History of Little League Baseball and Softball

800px-LIttle_League_baseball,_May_2009

The smell of fresh cut grass, the laughter of children, the ping of the bat, and the screaming emanating from the parents can mean only one thing: Little League baseball and softball are in full swing! The exact date that baseball became a game is unknown. According to “littleleague.org,” children began playing the game the same time that adults picked up a bat and ball. Members of the Continental Army played a version of the game at Valley Forge, according to the site. No data exists confirming that George Washington had a 100 mph fastball or could hit 600 foot home runs! I mean, after all, this is the same man who threw a silver dollar over the Potomac River. Sorry, I digress.

Many baseball historians cite the first organized baseball game as taking place on June 19, 1846 at Elysian Fields in Hoboken, New Jersey between the New York Knickerbocker Baseball Club and the New York Baseball Club. The Knickerbockers lost 23-1 in four innings.

Soldiers on both sides during the American Civil War played the game to pass the time between battles. The first professional franchise, the Cincinnati Red Stockings, began play in 1869. However, leagues for children were not documented until the 1880s. In New York, some children’s leagues became affiliated with adult leagues but did not thrive. More often, kids could be seen in the streets or on sandlots playing the game with broken equipment such as re-taped bats and balls. Such was the kids’ game until the 1920s when the American Legion established a league for teen-age boys that still exists today.

The organized game for younger kids can find its roots in Williamsport, Pennsylvania in the late 1930s. Carl Stotz often played baseball with his nephews and wanted an organized program for the younger kids. Along with his nephews and some of the other neighborhood children, Stotz experimented with different types of equipment and field dimensions. In 1939, Stotz and some of his adult family members formed an organized league with three teams. Stotz’s vision was to provide a means to teach the virtues of sportsmanship, fair play and teamwork to the town’s boys. The league had no official name but the players played with equipment and on a field suited more to their size.

After conversations with friends in the community, Stotz named his three-team organization: Little League. He enlisted some of the local merchants to sponsor the teams so that the kids could have the proper equipment and uniforms.

In subsequent years, Little League Baseball programs sprang up across the United States and in many countries across the world. Little League Baseball boasts the world’s largest organized youth sports program, and this program can be found in all 50 states and in more than 80 countries. Each year in August, 11-12 year old boys (sometimes girls) on teams from the United Sates and across the globe compete for about ten days in South Williamsport, Pennsylvania in the Little League World Series.  Teams from the United States compete in one division while teams from across the globe compete in an international division.  The division winners play one game for the right to be called Little League World Series champions.

Little League Softball does not have quite the history of Little League Baseball but the participants are no less competitive. According to Barbara Sorensen in an article for “livestrong.com,” the game of softball originated in the late 1880s in Chicago as mainly an indoor alternative for baseball players trying to stay in shape during the cold Chicago winters. The game moved to the outdoors in warmer weather. The first women’s team appeared in the city in 1895; however, the sport would not be widely accepted until the 1933 Chicago World’s Fair, where more than 350,000 people observed individuals playing the game.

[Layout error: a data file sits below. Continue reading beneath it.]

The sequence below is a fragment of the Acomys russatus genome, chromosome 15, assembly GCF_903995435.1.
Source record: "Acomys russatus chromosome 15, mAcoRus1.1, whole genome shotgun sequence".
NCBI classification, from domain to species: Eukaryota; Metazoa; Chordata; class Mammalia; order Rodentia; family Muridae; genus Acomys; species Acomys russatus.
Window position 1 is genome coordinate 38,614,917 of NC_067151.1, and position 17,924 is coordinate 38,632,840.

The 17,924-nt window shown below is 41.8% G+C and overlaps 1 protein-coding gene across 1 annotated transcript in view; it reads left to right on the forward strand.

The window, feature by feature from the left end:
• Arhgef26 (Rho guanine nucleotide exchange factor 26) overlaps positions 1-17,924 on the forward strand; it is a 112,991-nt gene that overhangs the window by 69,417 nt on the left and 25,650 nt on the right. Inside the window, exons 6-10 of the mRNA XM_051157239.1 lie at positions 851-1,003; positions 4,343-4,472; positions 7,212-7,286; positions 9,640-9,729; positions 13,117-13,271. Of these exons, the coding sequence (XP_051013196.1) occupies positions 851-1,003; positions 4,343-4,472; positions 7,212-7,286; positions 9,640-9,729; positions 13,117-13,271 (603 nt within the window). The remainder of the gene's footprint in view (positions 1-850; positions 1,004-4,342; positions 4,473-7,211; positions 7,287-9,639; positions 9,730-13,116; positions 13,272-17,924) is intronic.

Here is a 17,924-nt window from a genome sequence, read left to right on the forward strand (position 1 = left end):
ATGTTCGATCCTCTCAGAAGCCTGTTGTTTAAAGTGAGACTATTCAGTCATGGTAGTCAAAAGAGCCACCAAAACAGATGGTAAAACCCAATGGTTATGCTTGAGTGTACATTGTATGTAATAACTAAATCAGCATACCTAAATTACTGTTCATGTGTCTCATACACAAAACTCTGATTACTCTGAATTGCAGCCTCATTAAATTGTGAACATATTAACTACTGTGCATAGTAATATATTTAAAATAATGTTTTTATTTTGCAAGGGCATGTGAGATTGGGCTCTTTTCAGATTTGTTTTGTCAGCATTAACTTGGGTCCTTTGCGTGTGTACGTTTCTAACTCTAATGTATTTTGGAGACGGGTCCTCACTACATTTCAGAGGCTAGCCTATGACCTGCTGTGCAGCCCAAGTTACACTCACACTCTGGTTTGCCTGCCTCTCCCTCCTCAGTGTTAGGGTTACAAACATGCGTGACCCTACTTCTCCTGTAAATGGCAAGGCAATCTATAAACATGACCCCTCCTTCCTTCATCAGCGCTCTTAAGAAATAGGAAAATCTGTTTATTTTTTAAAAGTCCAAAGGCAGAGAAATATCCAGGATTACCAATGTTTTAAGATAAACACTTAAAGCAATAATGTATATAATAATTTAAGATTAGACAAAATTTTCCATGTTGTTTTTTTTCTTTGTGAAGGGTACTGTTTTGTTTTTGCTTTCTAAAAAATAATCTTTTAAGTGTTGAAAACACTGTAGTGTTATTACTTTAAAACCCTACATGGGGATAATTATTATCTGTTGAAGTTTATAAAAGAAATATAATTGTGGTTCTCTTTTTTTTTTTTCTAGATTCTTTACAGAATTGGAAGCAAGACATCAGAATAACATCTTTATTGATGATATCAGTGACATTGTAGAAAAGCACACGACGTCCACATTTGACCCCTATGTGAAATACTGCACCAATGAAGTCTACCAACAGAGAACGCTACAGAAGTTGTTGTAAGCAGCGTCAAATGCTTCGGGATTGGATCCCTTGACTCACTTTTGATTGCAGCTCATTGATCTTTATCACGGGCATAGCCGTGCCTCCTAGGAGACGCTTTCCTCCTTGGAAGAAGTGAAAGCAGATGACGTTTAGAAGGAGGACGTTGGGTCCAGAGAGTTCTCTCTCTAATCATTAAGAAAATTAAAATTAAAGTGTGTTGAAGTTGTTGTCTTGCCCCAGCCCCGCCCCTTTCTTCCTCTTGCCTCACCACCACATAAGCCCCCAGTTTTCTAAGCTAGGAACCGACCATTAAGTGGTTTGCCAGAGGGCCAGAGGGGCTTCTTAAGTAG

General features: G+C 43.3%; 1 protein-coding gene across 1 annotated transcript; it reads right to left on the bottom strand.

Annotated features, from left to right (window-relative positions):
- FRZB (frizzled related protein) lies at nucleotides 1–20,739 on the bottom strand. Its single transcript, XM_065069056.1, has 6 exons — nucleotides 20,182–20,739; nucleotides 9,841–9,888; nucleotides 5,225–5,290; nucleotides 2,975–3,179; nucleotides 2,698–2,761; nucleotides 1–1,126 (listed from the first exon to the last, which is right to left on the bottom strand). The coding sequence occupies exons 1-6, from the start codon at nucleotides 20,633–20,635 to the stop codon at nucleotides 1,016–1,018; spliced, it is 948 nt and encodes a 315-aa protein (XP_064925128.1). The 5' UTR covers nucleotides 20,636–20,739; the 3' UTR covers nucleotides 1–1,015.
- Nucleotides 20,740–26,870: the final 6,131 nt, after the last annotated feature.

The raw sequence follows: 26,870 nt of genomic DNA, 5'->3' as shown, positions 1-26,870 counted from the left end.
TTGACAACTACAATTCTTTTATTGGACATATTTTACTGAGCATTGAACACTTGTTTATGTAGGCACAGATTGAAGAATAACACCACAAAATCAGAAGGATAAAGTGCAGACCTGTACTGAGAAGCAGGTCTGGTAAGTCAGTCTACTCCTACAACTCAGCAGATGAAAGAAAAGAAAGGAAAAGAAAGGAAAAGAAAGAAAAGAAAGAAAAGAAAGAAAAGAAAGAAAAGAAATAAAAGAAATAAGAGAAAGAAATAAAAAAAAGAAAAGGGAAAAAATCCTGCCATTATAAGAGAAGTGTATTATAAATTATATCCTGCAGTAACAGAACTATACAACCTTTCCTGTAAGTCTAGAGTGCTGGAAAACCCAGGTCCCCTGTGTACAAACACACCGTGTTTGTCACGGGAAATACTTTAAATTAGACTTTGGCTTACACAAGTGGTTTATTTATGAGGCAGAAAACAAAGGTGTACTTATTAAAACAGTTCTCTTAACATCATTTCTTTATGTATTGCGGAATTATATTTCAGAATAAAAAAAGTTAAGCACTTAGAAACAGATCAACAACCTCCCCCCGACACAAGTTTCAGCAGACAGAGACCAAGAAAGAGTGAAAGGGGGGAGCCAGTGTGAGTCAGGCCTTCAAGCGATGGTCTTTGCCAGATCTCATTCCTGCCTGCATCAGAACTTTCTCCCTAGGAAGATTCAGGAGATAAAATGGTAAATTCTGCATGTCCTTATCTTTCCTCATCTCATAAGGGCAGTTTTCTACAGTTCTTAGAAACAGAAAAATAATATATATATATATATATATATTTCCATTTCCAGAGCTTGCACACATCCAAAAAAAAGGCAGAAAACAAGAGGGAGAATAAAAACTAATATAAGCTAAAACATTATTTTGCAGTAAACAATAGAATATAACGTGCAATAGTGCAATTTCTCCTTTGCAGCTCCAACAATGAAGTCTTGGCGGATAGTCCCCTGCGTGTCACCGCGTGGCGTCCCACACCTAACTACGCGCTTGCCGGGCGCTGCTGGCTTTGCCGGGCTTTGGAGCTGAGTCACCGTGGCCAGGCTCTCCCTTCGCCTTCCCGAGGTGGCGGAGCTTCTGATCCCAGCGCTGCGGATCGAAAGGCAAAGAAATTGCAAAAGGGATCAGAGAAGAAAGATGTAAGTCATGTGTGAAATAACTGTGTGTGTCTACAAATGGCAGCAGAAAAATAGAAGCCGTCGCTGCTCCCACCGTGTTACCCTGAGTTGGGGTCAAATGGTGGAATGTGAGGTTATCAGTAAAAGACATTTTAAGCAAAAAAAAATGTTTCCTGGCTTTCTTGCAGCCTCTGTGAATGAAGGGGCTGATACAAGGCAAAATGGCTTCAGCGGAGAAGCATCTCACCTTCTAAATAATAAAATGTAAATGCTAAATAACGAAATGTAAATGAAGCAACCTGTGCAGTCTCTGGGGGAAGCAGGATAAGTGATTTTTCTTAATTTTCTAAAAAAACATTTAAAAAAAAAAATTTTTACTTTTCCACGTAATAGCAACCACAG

The game evolved into the more competitive fast pitch version of today. The fields are smaller than baseball fields with the bases only 60 feet apart instead of the  90 feet in baseball, and the ball is larger than a baseball so that it can be hit more easily. College women can, throwing underhand, reach 75 mph to 80 mph on their pitches.

The Softball Little League originated in 1984 and today more than 360,000 participants play on more than 24,000 teams in 24 countries across the world. Its principles are similar to those of Little League Baseball: promote teamwork and sportsmanship, strengthen player self-esteem and develop leaders.

Like its baseball brothers, the Little League Softball World Series takes place every year in August for 11-12 year old girls on teams from across the United States and the world.  Under the softball format, United States teams and international teams are divided into two divisions, no separate U.S. and international divisions exist.  After a series of games involving all the teams, the top four seeds from each division play a single elimination tournament to determine the Little League Softball World Series champion.   Portland, Oregon provides first class hospitality for the games.

Whether the game involves Little League Baseball or Little League Softball, the participants offer much enthusiasm, fun and entertainment. Nothing exemplifies the pure love of the game than the boys and girls of baseball and softball. The only issue involves putting them to bed at night following the post-game sugar rush from the concession stand. Oh, to be a kid again!

Comments

  1. Great article! Thank you for the recap of how Little League Baseball and Softball came into being and how they have grown over the decades. It’s easy to assume that these leagues have ‘always been’ because they are such an integral part of so many childhoods. Very interesting reading.

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